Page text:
Toshiba, Bain executives join to push for memory-chips sale

Toshiba Memory Chief Yasuo Naruke, left, and Yuji Sugimoto, head of Bain Capital, attend a press conference in Yokkaichi, central Japan, Friday, Oct. 13, 2017. The heads of Toshiba's memory chip business and Bain Capital, the investment fund buying it, said they hope to close the deal by March despite persisting opposition from Toshiba's U.S. joint venture partner Western Digital. (AP Photo/Yuri Kageyama)
In this Oct. 5, 2017 photo, Yuji Sugimoto, head of Bain Capital, speaks during a press conference in Tokyo. Sugimoto and Toshiba Memory Chief Yasuo Naruke said Friday, Oct. 13, 2017, they hope to close the deal by March despite persisting opposition from Toshiba's U.S. joint venture partner Western Digital. Sugimoto said his consortium is giving full support to the plan. (Kyodo News via AP)
FILE - In this April 11, 2017, file photo, a photographer is silhouetted before a press conference at the Toshiba Corp. headquarters in Tokyo. The heads of Toshiba's memory chip business and Bain Capital, the investment fund buying it, said Friday, Oct. 13, 2017, they hope to close the deal by March despite persisting opposition from Toshiba's U.S. joint venture partner Western Digital. (AP Photo/Shizuo Kambayashi, File)

YOKKAICHI, Japan — The heads of Toshiba's memory chip business and Bain Capital, the investment fund buying it, said Friday they hope to close the deal by March despite persisting opposition from Toshiba's U.S. joint venture partner Western Digital.

Appearing with Toshiba Memory Chief Yasuo Naruke, Bain Japan chief Yuji Sugimoto said his consortium is giving full support to the plan.

Toshiba Memory and Bain gave a media tour Friday of a flash-memory chip manufacturing plant in this central Japanese industrial town to highlight the chip unit's technological prowess and business potential.

Tokyo-based Toshiba Corp., suffering massive losses from its nuclear business, sorely needs the sale to survive. Its U.S. nuclear operations at Westinghouse Electric Co. filed for bankruptcy earlier this year.

Toshiba spun off the memory business in July for the sale. It's the last major asset Toshiba has left to sell.

"Please check out how energetic we are at Yokkaichi," Naruke told reporters.

He said channels for talks were open with Western Digital, and he hoped for cordial relations and continued cooperation with the company in product development and investments.

The plant in Yokkaichi, Mie Prefecture, 290 kilometers (180 miles) southwest of Tokyo, is at the center of the squabble between Bain and U.S. joint venture partner Western Digital. It makes highly lucrative SanDisk memory chips — the business Toshiba has agreed to sell to a consortium headed by investment company Bain Capital for 2 trillion yen ($18 billion).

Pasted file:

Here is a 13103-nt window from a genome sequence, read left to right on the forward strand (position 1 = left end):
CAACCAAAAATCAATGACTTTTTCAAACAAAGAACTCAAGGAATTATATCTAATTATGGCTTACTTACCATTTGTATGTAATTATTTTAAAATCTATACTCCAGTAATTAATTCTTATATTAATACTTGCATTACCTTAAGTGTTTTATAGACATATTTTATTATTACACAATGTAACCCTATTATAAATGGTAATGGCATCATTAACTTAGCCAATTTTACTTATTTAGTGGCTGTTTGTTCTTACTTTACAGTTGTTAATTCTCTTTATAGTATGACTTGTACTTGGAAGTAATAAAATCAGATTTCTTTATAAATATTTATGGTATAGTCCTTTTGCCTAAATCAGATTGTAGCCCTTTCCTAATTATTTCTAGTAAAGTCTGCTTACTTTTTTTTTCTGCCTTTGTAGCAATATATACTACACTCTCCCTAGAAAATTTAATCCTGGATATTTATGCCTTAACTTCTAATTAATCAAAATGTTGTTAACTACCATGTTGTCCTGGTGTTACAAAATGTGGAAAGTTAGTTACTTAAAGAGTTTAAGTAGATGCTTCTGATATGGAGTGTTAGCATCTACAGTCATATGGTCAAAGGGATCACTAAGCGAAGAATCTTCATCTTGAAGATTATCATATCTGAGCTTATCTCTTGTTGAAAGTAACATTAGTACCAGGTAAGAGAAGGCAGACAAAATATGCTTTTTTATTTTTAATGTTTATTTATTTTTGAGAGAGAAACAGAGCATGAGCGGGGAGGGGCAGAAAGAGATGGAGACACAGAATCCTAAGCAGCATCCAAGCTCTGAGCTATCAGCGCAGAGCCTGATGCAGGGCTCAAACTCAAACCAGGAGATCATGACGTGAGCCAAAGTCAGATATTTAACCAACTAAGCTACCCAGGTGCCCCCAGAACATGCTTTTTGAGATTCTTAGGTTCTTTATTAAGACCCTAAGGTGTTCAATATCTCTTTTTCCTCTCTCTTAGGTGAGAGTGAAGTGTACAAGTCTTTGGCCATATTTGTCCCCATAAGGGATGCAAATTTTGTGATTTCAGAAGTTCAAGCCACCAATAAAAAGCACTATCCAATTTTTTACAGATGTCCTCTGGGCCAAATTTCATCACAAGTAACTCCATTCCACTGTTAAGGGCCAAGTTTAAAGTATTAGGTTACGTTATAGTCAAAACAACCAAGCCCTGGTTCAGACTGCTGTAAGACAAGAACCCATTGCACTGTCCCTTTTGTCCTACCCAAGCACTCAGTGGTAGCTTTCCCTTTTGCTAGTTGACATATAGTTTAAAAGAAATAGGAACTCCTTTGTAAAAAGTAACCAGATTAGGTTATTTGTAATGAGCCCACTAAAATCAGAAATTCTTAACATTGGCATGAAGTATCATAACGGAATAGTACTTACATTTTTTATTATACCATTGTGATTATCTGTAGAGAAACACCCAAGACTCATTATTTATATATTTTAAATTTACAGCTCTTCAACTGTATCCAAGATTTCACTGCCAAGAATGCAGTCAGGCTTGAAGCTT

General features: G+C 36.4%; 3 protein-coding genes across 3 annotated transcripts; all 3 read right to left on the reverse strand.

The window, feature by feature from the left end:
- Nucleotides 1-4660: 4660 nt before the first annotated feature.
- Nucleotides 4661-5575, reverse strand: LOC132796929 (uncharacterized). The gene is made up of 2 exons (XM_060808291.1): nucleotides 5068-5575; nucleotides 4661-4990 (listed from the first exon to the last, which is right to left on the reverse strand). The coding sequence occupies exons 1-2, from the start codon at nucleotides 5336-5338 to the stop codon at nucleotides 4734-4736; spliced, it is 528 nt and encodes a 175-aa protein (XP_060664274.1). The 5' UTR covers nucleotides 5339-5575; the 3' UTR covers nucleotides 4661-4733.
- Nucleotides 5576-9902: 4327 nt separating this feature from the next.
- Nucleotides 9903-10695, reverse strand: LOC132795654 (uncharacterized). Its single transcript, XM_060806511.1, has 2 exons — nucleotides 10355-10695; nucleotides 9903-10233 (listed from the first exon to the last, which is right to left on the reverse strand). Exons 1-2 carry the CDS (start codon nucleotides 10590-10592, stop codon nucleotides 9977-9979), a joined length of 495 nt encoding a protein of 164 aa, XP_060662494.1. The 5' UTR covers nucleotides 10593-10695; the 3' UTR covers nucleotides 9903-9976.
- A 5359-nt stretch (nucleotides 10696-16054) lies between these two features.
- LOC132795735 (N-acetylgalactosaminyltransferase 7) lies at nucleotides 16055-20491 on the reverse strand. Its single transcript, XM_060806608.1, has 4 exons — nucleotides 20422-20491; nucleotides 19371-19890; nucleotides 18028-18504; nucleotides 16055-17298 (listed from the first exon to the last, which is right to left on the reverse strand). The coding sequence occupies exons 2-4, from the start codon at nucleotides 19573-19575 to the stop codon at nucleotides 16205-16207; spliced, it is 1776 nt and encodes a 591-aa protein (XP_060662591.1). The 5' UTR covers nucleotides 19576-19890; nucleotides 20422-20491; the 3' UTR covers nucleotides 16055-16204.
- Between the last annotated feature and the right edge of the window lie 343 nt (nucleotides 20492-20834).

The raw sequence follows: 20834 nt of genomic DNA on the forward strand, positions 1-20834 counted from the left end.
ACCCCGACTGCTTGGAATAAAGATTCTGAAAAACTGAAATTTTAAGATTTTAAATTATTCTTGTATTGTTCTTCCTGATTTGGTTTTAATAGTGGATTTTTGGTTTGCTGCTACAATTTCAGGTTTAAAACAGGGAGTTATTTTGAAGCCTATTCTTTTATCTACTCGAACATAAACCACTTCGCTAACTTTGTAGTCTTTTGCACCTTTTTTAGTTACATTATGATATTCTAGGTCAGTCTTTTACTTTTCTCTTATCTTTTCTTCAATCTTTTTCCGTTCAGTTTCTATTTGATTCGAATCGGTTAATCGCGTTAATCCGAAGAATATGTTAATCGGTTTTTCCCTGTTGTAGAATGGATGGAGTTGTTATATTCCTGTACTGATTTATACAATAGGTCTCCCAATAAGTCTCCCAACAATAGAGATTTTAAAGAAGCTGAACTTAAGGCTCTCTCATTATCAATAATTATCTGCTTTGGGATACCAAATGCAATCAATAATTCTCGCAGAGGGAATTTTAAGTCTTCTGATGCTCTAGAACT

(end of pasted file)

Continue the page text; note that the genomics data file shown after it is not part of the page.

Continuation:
Western Digital has filed in U.S. arbitration court in San Francisco to block the sale. The litigation is likely to take years but a decision is expected soon on whether the sale would be suspended pending resolution of the case.

Western Digital has especially objected to South Korean rival SK Hynix's involvement in the consortium buying Toshiba Memory. The consortium has said that intellectual property will not leak to Hynix, which is investing 395 billion yen ($3.5 billion) but doubts remain.

Western Digital said earlier this week that Bain has not contacted it and the two companies are not in talks. Bain declined comment on the denial.

The Bain-led consortium aims to list the NAND flash-memory SanDisk joint venture business on the Tokyo Stock Exchange within several years, Sugimoto said. He has pledged to protect jobs at the memory business, noting that the basic management there now will stay. New workers will be hired to keep up with technological advances, he said.

Competition from Samsung of South Korea, which is No. 1 in the memory chip field, is a major threat, Sugimoto said, and not falling behind in technology remains critical.

Kota Ezawa, a financial analyst with Citigroup Global Markets in Tokyo, says selling the memory business is crucial for Toshiba, although it could sought a better price. He also believes Western Digital might be largely bluffing so it doesn't lose control over the joint venture and can maintain the business' value and prevent damage to its own bottom line.

"What the arbitration court might decide is unknown," he said. "The memory operation is the only major asset Toshiba has left to sell and it needs the sale to avoid delisting."

Bain's consortium includes Apple Inc., a major customer for the memory chips, and Dell Technologies Capital. The two U.S. investors will not acquire common stock or voting rights over the business.

Japanese companies will hold 50.1 percent of the common stock in the consortium's special company, with Toshiba investing 350 billion yen ($3.1 billion) and medical technology company Hoya Corp. investing 27 billion yen ($239 million).

Toshiba Memory also has been promised 600 billion yen ($5.3 billion) in financing from banks.

Toshiba's finances were wrecked by a slew of problems, including losses from reactors it has been building in the U.S. which are still unfinished in part because of beefed-up safety regulations following the 2011 Fukushima nuclear disaster in northeastern Japan.

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Yuri Kageyama can be reached at https://twitter.com/yurikageyama

Her work can be found at https://www.apnews.com/search/yuri%20kageyama

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Yuri Kageyama can be reached at https://twitter.com/yurikageyama

Her work can be found at https://www.apnews.com/search/yuri%20kageyama

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